Instead, Parker remained for six weeks and returned to his home in Pacific Beach with the seed of an idea that eventually germinated into Walu International, a nonprofit charity teaching water sanitation methods to the people of Papua New Guinea.
“I wanted to do something, but it was rather vague,” Parker said. “I started with 20 different ideas. But I really didn’t want to just put a Band Aid on something. Then a sustainable surf tourism professor (at San Diego State University) asked, ‘What is a fundamental way to change the life of people?’”
Parker remembered the odor of human waste that pervaded Lido because the village was too remote for any water sanitation system, with people openly defecating on the beach for lack of facilities.
Parker wrote a business plan for a nonprofit charity for one of his MBA courses at San Diego State graduate school in September 2009 and within a month, Walu was incorporated.
Walu sends teams of five, including engineers, to teach 10 village leaders about the benefits and logistics of basic water sanitation, who then educate the rest of the village. Once convinced of the advantages, the locals build basic sanitation systems using their own materials and labor.
“It’s a much more compelling argument when they hear it from their own,” Parker said.
“The good part is that once everyone is educated, they take over the project. Our goal is not to be there.”
With a full-time job at the Tower 23 Hotel, the 27-year-old Parker has his hands full between traveling to Papua New Guinea and organizing fundraisers at home. However, Parker finds the work is similar on both sides.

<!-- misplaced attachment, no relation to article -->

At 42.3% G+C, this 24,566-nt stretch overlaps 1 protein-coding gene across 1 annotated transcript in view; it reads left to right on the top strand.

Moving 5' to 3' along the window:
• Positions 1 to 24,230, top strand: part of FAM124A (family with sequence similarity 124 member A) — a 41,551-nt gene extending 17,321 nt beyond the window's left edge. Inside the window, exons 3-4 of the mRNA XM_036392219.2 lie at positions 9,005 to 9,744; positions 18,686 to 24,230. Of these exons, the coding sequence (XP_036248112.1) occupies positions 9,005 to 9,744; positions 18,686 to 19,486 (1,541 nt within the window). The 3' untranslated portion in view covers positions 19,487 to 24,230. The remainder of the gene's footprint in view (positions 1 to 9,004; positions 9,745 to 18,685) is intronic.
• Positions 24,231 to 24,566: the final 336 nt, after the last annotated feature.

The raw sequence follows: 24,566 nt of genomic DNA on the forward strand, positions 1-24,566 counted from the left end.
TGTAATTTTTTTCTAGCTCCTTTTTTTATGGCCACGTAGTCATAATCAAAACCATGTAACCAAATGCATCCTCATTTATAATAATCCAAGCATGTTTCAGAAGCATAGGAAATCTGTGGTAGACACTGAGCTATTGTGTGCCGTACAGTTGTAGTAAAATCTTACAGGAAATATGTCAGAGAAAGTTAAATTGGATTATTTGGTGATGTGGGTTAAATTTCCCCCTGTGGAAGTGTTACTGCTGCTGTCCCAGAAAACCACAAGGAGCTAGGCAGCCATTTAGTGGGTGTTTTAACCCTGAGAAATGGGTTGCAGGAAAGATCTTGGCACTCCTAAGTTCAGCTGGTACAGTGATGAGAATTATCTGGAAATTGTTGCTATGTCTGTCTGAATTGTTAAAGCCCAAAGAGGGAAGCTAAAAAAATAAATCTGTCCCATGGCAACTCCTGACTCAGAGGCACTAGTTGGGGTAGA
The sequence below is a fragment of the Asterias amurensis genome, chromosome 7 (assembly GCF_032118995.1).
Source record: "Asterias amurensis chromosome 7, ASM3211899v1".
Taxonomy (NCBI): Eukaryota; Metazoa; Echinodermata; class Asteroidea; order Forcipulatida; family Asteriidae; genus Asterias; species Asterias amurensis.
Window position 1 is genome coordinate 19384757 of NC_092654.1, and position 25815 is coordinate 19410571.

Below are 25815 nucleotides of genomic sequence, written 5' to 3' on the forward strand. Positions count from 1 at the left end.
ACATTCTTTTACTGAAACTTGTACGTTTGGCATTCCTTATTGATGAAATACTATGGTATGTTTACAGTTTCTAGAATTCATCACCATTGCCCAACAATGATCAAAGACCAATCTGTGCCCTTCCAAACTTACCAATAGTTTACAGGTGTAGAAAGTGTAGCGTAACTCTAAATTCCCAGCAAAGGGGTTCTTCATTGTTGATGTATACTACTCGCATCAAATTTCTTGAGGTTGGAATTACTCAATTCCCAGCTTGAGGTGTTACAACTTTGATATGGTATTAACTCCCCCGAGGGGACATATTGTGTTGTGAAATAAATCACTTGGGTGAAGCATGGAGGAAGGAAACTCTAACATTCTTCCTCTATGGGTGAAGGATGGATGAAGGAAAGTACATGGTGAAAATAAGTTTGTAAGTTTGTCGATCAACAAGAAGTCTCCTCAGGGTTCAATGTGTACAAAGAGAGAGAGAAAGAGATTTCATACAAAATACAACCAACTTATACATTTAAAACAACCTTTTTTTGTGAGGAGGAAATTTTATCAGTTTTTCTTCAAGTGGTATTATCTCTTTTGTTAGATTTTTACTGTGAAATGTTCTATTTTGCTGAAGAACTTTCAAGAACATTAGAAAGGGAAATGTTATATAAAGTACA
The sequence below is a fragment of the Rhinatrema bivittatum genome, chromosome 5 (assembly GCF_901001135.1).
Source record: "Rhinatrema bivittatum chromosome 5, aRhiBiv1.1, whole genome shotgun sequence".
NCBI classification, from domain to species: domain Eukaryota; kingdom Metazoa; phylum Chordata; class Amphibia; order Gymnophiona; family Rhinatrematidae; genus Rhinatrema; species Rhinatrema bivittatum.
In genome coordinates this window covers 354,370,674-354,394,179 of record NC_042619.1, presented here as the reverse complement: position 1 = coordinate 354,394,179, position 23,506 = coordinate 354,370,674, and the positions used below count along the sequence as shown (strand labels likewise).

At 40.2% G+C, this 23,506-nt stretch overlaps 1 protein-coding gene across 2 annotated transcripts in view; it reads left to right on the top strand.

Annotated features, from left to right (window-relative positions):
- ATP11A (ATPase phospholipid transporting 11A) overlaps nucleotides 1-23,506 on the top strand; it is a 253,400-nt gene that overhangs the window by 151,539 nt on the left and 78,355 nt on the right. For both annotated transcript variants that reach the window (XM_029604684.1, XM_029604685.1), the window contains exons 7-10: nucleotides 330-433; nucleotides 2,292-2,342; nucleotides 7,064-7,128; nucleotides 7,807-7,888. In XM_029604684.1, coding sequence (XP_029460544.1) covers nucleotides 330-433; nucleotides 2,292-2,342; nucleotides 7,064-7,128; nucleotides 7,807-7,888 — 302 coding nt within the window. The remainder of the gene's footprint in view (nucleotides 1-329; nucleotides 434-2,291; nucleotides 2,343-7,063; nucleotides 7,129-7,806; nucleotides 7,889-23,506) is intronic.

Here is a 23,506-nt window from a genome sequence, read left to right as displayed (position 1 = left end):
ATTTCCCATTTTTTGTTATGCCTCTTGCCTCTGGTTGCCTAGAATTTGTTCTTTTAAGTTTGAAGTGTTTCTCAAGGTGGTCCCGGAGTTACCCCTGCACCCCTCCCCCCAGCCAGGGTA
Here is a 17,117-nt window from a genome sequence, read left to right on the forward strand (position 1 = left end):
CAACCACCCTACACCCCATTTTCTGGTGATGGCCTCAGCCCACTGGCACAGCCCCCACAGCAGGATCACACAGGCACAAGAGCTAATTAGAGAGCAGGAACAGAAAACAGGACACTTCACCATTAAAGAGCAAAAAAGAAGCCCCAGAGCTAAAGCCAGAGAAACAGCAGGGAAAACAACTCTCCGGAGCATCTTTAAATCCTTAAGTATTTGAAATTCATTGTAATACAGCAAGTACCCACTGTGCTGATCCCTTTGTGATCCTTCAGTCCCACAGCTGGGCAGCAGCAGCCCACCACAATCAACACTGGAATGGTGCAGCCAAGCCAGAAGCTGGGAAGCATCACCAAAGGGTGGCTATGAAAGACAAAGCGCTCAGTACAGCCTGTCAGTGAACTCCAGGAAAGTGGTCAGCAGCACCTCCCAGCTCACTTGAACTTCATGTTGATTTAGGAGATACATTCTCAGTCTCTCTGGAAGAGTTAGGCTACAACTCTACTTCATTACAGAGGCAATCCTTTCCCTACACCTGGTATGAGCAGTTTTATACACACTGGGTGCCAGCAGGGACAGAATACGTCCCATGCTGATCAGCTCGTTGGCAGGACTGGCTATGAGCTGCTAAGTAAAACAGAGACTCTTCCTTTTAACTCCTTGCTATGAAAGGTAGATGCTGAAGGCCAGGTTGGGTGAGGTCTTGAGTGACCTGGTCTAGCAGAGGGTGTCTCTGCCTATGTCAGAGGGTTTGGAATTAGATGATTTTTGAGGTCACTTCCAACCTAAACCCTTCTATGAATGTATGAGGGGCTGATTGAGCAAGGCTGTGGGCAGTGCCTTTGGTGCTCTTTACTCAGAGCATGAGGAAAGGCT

“We also have to educate donors as well because they expect tangible results,” Parker said. “It’s all about managing donor expectations.”
The strategy works, at least for Pacific Beach resident Thomas Carey, who volunteered for Walu fundraisers after hearing about it from friends.
“Zack is a surfer and part of the young generation, and I think that entices a lot of people,” Carey said. “He’s not a guy who worked in corporate America and made his millions and then decides to start a nonprofit. He wants to do it out of his passion to help.”
As for the name, Parker said he got it from his brother Charles, who couldn’t pronounce the word “water” as a child.
“My mom still asks us if we want a glass of walu,” Parker said. “I’m glad to provide the same opportunity to the people of Papua New Guinea.”
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